Roots

This was the third east coast trip for the traveling bookstore, each memorable in its own way but this one stands out. I didn’t realize until I pulled the bookstore into its spot near Baltimore’s Inner Harbor that I had come back to my roots. I was born in Baltimore. Grew up here through high school. Then left. Over the years found places I wanted to be in the northwest US and in other countries, and nearly forgot this city. But when I parked the bookstore and looked across the harbor, I knew this place shaped me in many ways.

The Baltimore Book Festival is the largest festival the bookstore ever experienced. Three days of families, tourists, hipsters with dogs and hometown bibliophiles walking the promenade. Three days of bright sun reflected on the harbor during the day and magic of the Light City Festival at night. There were so many conversations – with the couple who hosted me, people at the festival, old friends, other vendors, police officers, authors. I tried to understand how the city changed. The population was nearly a million when I was growing up back in the 1950s. Now it is barely over 600,000.

There are blocks of boarded up houses in the city. Bill, a man I went to high school with, invited me to a delicious breakfast in Federal Hill which was hopping on a Saturday morning. I reconnected with Rose, a woman who was friends with my mother, who now lives near the Inner Harbor amidst museums, high rises and cafes. I had people warn me not to walk alone at night. I discovered this is a city rich with the Baltimore Crankie Fest! (if you don’t know crankies check out the Crankie Factory), Artscape, and countless other happenings in the arts. Yet Baltimore has a daunting poverty rate that, depending on who I talked with, is a result of the education system, unemployment, racism, drugs or some combination of these.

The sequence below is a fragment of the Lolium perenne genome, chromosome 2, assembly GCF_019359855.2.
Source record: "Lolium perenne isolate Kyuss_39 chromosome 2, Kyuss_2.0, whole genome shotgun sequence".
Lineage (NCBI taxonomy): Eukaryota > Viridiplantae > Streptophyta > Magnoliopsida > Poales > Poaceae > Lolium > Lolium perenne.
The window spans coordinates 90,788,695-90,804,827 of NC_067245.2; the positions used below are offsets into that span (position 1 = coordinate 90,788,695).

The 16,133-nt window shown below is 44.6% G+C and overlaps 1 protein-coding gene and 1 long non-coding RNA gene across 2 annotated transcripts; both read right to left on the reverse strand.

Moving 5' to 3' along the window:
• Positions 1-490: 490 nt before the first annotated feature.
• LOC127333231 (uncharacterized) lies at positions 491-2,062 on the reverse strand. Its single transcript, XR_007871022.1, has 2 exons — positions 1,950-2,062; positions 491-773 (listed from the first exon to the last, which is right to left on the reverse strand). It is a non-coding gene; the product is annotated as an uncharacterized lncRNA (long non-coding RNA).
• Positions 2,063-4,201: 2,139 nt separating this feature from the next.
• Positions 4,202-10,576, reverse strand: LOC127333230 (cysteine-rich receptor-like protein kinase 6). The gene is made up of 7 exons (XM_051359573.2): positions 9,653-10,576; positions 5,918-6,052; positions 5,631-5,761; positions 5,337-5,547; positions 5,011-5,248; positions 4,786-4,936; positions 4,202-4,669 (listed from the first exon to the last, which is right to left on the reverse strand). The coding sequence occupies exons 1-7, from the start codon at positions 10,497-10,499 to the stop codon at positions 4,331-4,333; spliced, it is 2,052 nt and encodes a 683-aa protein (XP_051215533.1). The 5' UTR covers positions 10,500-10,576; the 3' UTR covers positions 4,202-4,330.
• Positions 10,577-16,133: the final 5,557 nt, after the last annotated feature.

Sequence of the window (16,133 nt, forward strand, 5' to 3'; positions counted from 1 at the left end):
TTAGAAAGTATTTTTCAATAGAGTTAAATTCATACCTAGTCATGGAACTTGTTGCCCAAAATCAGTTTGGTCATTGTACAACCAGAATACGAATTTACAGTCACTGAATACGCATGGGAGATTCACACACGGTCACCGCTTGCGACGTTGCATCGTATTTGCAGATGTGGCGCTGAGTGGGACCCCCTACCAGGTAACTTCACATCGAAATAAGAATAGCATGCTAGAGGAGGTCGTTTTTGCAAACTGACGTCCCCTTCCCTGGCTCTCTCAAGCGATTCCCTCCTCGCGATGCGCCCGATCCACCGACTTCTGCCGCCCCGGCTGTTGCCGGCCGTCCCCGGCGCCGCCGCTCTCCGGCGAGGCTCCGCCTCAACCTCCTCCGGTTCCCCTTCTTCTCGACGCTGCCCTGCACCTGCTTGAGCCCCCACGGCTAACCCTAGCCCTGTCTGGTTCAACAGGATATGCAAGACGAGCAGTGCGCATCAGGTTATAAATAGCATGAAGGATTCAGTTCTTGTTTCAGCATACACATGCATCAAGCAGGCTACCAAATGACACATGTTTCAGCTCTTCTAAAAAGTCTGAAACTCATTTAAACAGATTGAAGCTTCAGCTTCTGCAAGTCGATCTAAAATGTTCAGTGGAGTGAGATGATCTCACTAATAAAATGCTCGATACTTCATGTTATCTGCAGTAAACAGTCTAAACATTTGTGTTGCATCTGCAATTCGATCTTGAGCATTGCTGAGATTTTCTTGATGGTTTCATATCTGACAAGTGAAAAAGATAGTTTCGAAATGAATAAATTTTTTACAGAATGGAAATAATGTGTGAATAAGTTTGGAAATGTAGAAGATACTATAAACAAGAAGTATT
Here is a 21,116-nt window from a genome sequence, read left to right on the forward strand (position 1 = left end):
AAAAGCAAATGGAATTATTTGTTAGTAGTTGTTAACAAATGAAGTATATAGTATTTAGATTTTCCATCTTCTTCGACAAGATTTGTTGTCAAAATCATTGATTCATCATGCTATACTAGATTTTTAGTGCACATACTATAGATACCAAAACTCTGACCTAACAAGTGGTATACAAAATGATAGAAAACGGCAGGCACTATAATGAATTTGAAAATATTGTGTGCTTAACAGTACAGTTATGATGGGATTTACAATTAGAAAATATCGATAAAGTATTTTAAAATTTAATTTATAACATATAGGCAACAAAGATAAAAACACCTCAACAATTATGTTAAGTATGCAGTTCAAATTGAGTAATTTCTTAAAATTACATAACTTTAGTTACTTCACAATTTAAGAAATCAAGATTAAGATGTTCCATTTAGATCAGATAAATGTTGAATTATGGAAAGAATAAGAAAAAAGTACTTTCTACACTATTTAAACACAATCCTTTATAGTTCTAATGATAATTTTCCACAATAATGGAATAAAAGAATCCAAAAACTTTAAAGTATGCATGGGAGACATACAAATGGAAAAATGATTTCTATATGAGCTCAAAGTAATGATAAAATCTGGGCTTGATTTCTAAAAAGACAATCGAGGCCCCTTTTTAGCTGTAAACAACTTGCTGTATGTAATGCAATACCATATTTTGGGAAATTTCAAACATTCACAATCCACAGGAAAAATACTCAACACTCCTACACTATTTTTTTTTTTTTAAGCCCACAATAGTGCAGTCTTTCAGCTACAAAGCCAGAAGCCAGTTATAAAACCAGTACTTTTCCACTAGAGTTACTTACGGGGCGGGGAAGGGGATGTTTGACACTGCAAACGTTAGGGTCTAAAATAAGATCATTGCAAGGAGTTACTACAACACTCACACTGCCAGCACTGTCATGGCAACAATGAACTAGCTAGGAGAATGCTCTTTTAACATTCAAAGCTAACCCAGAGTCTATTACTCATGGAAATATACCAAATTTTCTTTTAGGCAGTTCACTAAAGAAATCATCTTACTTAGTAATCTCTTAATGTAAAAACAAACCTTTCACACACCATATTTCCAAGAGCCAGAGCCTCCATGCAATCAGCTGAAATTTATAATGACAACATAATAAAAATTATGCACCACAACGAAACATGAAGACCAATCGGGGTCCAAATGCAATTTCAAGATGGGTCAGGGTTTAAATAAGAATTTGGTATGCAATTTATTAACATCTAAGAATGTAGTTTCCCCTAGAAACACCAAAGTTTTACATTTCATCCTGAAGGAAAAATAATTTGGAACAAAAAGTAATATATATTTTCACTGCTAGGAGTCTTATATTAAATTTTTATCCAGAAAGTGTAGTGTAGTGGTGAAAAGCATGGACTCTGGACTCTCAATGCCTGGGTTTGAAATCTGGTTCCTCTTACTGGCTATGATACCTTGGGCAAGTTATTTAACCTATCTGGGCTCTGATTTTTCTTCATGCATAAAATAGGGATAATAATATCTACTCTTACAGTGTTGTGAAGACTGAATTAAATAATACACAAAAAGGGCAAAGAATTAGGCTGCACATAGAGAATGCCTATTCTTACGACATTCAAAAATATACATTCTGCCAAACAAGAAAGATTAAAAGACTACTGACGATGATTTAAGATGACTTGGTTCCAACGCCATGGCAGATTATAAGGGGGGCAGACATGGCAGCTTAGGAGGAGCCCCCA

I met Sheena who has been a Baltimore police officer for eighteen years and would like to start a traveling bookstore when she retires. I sold my typewriter to an older gentleman from Yugoslavia who now lives in Baltimore. Lee gave an outrageous crankie show at the bookstore on Saturday evening, and then patiently answered questions from people who wanted to know more about this art form. George drove up from Severna Park to bring me Greek lemon chicken soup. Liz sat with me the first morning as we pondered the years and this place. Steve organized the books in my tiny storage area and brought crab cakes. Lisa stepped up numerous times to sell books so I could take a fast break. Sandy collected books from her friends to help my inventory.